Under proliferation in biology one understands the reproduction and growth of cells. The cells multiply through cell division and grow through growth to their genetically intended size and shape. In humans, proliferation plays a major role, especially during the embryonic and growth phase, afterwards mainly for the replenishment of rejected cells in certain types of tissue and in repair processes.
In biology, proliferation means the reproduction and growth of cells.
A tissue proliferation is called proliferation, which consists of mitotic cell divisions and cell growth. Cell growth involves a maximum increase in cell volume to the size and shape that is preprogrammed in the DNA of the genes. Certain hormones, neurotransmitters (messenger substances) and growth factors provide the incentive to divide.
In the adult stage, some types of tissue or cells in humans are no longer capable of proliferation, i.e. no longer able to divide and thus no longer reproduce. This applies, for example, to most of the nerve tissue and to most of the sensory cells.
However, renewal processes are constantly taking place in many types of tissue, which are usually made possible by proliferative base cells or even stem cells. The average age of cells in humans varies from a few hours to lifelong, depending on the type of tissue. For example, the cornea renews itself every 28 days. The intestinal mucosa manages this much faster, namely within a few days. While the erythrocytes, the red blood cells released from the bone marrow, renew themselves every 120 days, most white blood cells only get a few days old.
The proliferation of tissue cells is of great importance for the embryonic and postnatal development of humans. It is estimated that we are made up of around 5 trillion cells at birth. The process of proliferation increases this number to around 60 to 90 billion in adults. The number of cells has thus increased twelve to sixteen times. After the growth phase is complete, some types of cells lose their ability to proliferate. Other cell types still have a limited ability to proliferate.
In the case of tissue types whose cells can no longer multiply, but which nevertheless have to renew themselves, the body uses a type of stem cells that are often already specialized, i.e. have lost their omnipotence and can only grow into cells of certain tissue types. The limited possibility of reproduction is necessary in order to maintain the cell renewal process that takes different lengths of time in different types of tissue.
How necessary the remaining ability to proliferate is clearly demonstrated by the fact that around 50 million cells per second die and are either recycled, broken down and excreted by the body's metabolism or, as in the case of the skin, simply exfoliated to the outside. The cells, which are constantly dying and broken down by the body's metabolism, have to be replaced by proliferation in order not to lose any cell substance.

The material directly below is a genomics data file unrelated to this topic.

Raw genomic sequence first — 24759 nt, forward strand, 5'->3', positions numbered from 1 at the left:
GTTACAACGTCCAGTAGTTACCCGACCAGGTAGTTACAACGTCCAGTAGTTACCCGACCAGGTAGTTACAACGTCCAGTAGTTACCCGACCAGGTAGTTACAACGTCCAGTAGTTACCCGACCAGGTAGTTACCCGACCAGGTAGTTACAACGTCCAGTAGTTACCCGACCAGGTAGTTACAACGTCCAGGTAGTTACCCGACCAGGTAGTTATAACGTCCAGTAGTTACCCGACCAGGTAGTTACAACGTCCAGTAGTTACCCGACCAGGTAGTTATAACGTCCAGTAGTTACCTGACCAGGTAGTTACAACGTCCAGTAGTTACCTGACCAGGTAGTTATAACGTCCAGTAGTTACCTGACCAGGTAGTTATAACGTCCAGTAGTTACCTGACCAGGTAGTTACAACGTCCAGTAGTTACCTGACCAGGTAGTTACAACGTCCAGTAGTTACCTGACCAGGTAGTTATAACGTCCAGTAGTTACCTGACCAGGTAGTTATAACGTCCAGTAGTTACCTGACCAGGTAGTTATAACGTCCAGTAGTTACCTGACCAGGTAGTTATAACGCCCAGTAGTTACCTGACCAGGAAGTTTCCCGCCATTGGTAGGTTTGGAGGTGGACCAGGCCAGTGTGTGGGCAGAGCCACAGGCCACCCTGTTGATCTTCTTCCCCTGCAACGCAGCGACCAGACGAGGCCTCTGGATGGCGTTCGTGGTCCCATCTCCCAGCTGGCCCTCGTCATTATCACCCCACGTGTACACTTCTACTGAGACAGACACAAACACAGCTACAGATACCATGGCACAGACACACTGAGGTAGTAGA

Proliferation plays a special role in injuries. Controlled by messenger substances, a proliferation process begins during the healing phase of injuries with the help of hormones and enzymes. Non-damaged connective tissue cells (fibrocytes), which are in the immediate vicinity of tendons and ligaments, migrate into the damaged area and are able to make contact with their processes and to contract via contractile elements in their cytoskeleton, so that Tighten the torn ends of ligaments or tendons. The repair mechanism shows that the ability of certain cells to proliferate can be reactivated if necessary.
It has been known since the mid-1990s that neurogenesis, i.e. the formation of new nerve cells in the central nervous system, is possible in certain neuronal stem cells in adults, which was previously not thought possible. From neural stem cells, which are located in a limited area of the hippocampus, precursor cells (progenitor cells) develop, which also have the ability to proliferate for a period of a few days.
The process of wound healing can be seen as an example of the fact that the body has the ability to switch the proliferation capacity of cells on and off again as required. The question arises as to why this possibility does not exist with all types of tissue, so that organs destroyed by illness or limbs lost in an accident can grow back.
Apparently nature has recognized through evolution that in an unlimited ability of cells to proliferate, the dangers would be greater than the potential benefits. The main danger associated with an unrestricted ability to proliferate is that the complex process can no longer be controlled. This means that once the cells have switched on their ability to proliferate, they no longer react to messenger substances, enzymes and hormones. Uninhibited cell growth would be the result.
This is exactly the case with tumors whose tissue is subject to constant growth, i.e. the ability to proliferate can no longer be prevented. The main difference between benign (benign) and malignant (malignant) tumors is that the malignant tumors, in addition to their own ability to multiply, can also feed themselves, since they have their own network of vessels through the process of vascularization and are capable of metastasis.
In addition to the possibility of unchecked proliferation, which can lead to cancers with very different orientations, there is also the problem of limited ability to proliferate. The dysfunction is often triggered by toxins and drugs such as alcohol and nicotine. For example, chronic alcohol abuse leads to a disruption of the proliferation and differentiation of the T lymphocytes, which are an important part of the immune system.